# Epidemic emergency – the fight against Ebola

The spread of Ebola has caused more fear than any other disease in recent times.  It has spread rapidly through West Africa, taking thousands of lives in Liberia, Sierra Leone, and Guinea and has even infected a few people in Europe and the U.S.  What you may not realise is that when a disease starts to get out of control; mathematics plays a vital role in the battle to stop the epidemic.

If you can predict how a disease will spread, then you can take measures to prevent it.  That is why mathematicians are called upon to use mathematical models to predict how an epidemic will develop.

Mathematicians use models based on a simple set of equations which were developed in the 1920s called the SIR equations. The basic idea is that a population is divided into three categories.  The first category consists of people who have never caught the disease before and who are susceptible.  The second category consists of people who have caught the disease and are infectious.   The final category consists of people who cannot catch the disease again – they have either recovered or have died.  The SIR model predicts how people will move between the categories and what proportion of the population will finally catch the disease.

Susceptible (S)               –>                      Infectious (I)              –>                             Removed (R)

The SIR equations are a group of differential equations which model what will happen over time.  To understand what they mean you will need to have studied some A-level calculus.

dS/dt = -βSI

dI/dt = βSI – λI

dR/dt = λI

In the most basic model above, β is the rate of infection and λ is the rate of recovery.  When mathematicians start to use these models, they need the help of people on the ground to collect accurate data as they need to have a good estimate for the rate of infection and also the recovery rate.  Models are only as good as the assumptions on which they are based – if you use a completely inaccurate rate of infection then your model will not be useful.

There is also a special number called R0 (pronounced R nought) which is called the “Basic Reproductive Ratio”.  R0 is defined as being the average number of new cases resulting from an infected individual.  For example in the case of Ebola,  is thought to be somewhere between 1.5 and 2.5.  This means that for every infected individual, there will be around two more new people infected.  Mathematicians have shown that if  is ever greater than 1 then this means a disease will continue to spread whereas if is less than 1, then the disease will not continue to spread.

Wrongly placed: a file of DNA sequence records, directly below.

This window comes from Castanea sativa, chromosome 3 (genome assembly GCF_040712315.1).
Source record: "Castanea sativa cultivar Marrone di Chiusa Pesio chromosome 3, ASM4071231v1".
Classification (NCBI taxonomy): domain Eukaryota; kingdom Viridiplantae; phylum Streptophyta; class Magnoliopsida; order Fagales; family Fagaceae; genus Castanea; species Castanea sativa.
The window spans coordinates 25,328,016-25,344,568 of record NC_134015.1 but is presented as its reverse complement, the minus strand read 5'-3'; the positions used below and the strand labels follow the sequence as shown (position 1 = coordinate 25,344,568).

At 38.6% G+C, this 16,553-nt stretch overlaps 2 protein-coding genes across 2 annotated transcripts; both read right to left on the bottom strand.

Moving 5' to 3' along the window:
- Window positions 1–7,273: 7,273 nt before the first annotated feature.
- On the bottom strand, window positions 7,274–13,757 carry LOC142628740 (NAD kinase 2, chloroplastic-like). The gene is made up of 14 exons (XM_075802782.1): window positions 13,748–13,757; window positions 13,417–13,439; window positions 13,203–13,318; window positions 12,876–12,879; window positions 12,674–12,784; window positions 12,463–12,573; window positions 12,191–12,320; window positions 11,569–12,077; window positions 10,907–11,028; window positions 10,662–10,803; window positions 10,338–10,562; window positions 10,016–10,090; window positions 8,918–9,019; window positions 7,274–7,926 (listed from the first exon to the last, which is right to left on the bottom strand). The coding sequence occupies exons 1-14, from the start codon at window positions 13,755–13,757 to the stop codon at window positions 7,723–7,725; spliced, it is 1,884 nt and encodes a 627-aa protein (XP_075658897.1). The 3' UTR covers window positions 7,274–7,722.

One of the challenges with Ebola is that it has been difficult to estimate  accurately, as there has not always been accurate data about what is going on in the countries affected.  Some people may not report infection, or doctors may be unsure how many people have died or recovered.  Mathematicians also want to model lots of different scenarios, so that governments can prepare for a variety of outcomes. Mathematicians will run their models using different rates of infection taking into account how successful countries have been at isolating patients.  In a worst case scenario, it was predicted that there would be 1.4 million cases by January 2015.  Thankfully this didn’t happen, although at the time of writing this article, the disease is still not yet under control.

 If you are interested in using your mathematical skills in the field of epidemiology, you should consider studying a degree in mathematics or statistics, followed by postgraduate study.

Article by Hazel Lewis